Boletus satanas Lenz - Devil's Bolete

Distribution - Etymology - Taxonomic History - Toxicity - Poisoning - Identification - Reference Sources

Boletus satanas - Devil's Bolete, central France

Taxonomy

Phylum: Basidiomycota

Class: Agaricomycetes

Order: Boletales

Family: Boletaceae

Boletus satanas, commonly referred to as the Devil's Bolete (or by some people as Satan's Bolete) because of its poisonous nature, is a rather rare mushroom in Britain and Ireland although more common in parts of southern Europe; it is found under oak and beech trees, generally on chalky soil.

All of the red-pored boletes are uncommon in the UK, but Boletus satanas is one of the rarest and is restricted to chalky parts of southern England..

Boletus satanas - Devil's Bolete, Italy

Distribution

Throughout southern and central Europe this large and very conspicuous bolete is mainly restricted to limestone and chalk areas, where it appears under mature oak and beech trees.

In the USA another red-pored, red-stemmed tubby bolete also goes by the common name of Satan's Bolete, and it is sometimes recorded as Boletus satanas. It seems most likely that the European species does not occur in America; however, a similar bolete - Boletus eastwoodiae (Murr.) Sacc. & Trott. - certainly does and it is also called Satan's Bolete. This latter species was first described in 1910 by William Alphonso Murrill (1869 - 1957), and the specific name given to this bolete is a reference to Alice Eastwood, who collected from the San Francisco area the particular samples that Murrill used in his description of the species. Murrill, nicknamed 'Mr Mushroom', was a famous mycologist who worked at the New York Botanical Garden when he was not travelling the world in search of new species.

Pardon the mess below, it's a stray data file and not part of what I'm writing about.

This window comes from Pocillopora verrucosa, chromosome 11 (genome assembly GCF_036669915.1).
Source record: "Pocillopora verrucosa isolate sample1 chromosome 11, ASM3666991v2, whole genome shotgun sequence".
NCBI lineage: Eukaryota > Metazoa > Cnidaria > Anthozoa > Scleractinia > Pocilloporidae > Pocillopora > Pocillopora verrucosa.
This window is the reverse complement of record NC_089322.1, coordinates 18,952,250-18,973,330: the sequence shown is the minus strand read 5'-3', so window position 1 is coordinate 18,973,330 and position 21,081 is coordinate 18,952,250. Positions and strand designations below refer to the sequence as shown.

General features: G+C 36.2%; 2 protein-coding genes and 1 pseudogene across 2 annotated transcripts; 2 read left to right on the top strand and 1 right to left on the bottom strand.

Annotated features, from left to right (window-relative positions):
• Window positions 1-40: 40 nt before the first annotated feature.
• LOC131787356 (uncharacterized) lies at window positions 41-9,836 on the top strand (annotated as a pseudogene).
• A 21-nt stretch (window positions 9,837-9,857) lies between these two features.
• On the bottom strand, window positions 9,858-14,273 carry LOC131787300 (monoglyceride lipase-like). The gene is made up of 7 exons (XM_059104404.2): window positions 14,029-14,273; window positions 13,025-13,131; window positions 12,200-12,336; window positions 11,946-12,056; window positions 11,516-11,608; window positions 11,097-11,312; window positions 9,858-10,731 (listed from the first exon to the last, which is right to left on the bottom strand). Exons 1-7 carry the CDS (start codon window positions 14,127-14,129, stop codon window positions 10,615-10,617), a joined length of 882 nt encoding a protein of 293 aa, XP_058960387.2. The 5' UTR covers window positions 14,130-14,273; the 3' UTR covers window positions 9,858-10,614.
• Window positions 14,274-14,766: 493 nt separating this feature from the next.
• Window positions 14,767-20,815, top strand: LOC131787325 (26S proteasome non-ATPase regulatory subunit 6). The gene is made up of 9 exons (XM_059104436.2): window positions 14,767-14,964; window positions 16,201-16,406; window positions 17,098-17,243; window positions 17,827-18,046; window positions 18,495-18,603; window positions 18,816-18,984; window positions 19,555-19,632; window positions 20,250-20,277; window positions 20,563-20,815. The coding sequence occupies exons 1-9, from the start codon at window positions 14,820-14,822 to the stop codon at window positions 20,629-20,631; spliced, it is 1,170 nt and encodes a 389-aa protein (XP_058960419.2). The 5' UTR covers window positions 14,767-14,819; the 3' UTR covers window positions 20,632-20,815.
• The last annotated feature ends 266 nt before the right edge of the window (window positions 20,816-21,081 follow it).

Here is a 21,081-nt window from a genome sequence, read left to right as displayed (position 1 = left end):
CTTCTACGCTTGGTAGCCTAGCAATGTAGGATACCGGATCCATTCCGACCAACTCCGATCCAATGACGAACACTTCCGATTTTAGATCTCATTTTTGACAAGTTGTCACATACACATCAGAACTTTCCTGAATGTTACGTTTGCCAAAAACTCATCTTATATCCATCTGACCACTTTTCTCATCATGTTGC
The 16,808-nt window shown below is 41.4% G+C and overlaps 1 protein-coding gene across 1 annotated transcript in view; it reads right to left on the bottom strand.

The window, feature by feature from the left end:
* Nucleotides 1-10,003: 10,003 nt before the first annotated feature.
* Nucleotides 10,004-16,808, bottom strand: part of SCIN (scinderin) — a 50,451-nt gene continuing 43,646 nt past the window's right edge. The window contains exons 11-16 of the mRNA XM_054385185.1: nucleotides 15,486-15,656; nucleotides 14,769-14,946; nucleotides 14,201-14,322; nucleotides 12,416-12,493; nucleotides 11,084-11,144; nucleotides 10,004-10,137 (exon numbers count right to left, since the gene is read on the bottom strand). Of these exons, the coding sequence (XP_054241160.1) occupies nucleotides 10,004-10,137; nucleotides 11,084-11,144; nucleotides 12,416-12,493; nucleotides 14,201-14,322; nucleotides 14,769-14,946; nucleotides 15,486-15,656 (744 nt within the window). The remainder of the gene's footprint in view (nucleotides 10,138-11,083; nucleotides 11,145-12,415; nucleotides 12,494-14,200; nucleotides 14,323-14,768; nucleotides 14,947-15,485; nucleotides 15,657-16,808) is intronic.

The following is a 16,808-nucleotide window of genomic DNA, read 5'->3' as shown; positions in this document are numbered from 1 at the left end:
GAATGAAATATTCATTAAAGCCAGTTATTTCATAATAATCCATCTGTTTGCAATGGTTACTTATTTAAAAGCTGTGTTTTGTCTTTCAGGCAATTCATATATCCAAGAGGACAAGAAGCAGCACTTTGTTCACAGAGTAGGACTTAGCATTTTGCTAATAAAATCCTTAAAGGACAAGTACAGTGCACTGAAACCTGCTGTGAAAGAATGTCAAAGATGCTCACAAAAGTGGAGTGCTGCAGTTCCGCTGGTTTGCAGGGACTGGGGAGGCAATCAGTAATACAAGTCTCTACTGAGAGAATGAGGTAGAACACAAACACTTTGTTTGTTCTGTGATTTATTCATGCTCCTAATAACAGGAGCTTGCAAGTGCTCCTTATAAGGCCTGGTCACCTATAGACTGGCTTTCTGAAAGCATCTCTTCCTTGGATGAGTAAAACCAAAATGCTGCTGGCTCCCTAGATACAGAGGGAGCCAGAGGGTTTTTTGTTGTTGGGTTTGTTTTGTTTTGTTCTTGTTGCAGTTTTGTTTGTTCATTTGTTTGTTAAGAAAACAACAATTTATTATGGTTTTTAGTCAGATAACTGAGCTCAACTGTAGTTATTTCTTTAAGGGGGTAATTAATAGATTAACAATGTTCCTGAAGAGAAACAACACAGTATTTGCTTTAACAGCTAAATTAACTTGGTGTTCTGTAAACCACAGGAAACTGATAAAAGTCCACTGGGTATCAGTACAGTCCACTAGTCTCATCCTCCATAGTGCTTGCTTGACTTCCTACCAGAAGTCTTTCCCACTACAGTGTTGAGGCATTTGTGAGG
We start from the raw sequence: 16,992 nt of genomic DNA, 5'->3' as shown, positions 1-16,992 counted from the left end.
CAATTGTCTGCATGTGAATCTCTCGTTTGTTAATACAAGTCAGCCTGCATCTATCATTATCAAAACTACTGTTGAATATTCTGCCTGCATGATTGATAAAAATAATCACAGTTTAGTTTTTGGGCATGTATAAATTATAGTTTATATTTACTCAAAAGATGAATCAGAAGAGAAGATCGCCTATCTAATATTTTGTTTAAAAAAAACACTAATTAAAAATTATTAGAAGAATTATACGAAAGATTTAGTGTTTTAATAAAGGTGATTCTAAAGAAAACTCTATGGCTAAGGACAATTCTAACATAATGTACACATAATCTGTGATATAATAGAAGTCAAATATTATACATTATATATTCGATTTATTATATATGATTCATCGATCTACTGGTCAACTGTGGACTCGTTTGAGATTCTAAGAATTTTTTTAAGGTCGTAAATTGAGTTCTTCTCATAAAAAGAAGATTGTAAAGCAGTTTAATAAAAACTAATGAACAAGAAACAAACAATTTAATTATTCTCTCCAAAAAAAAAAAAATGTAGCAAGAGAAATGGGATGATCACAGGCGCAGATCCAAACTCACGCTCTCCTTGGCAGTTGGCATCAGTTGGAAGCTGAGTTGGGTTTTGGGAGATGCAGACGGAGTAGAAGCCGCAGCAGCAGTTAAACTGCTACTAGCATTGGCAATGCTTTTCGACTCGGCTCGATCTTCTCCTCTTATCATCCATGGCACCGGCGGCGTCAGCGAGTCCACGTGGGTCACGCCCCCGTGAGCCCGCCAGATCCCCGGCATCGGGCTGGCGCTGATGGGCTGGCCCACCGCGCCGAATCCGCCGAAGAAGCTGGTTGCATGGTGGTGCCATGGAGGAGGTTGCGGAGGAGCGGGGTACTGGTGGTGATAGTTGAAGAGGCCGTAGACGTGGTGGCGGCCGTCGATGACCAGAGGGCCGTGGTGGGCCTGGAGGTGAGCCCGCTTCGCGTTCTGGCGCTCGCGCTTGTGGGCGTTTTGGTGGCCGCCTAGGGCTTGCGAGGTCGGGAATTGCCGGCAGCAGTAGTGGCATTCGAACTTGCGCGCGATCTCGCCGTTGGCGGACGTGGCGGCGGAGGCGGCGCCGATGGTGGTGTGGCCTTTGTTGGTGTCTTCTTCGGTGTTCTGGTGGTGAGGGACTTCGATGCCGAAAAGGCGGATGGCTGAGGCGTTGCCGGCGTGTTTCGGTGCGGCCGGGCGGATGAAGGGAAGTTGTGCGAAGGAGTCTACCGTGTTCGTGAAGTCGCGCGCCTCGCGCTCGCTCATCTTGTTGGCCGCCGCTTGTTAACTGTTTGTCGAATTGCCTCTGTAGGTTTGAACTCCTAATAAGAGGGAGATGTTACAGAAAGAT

Toxicity

Boletus satanas is a poisonous mushroom, and particularly so if it is eaten raw. Muscarine (in very small quantities) has been found in this mushroom, but experts consider it unlikely that the concentration is sufficient to account for the reported toxicity. Other poisonous compounds have recently been isolated from fruitbodies of Boletus satanas, and so it is classed as a seriously poisonous species.

Taxonomic History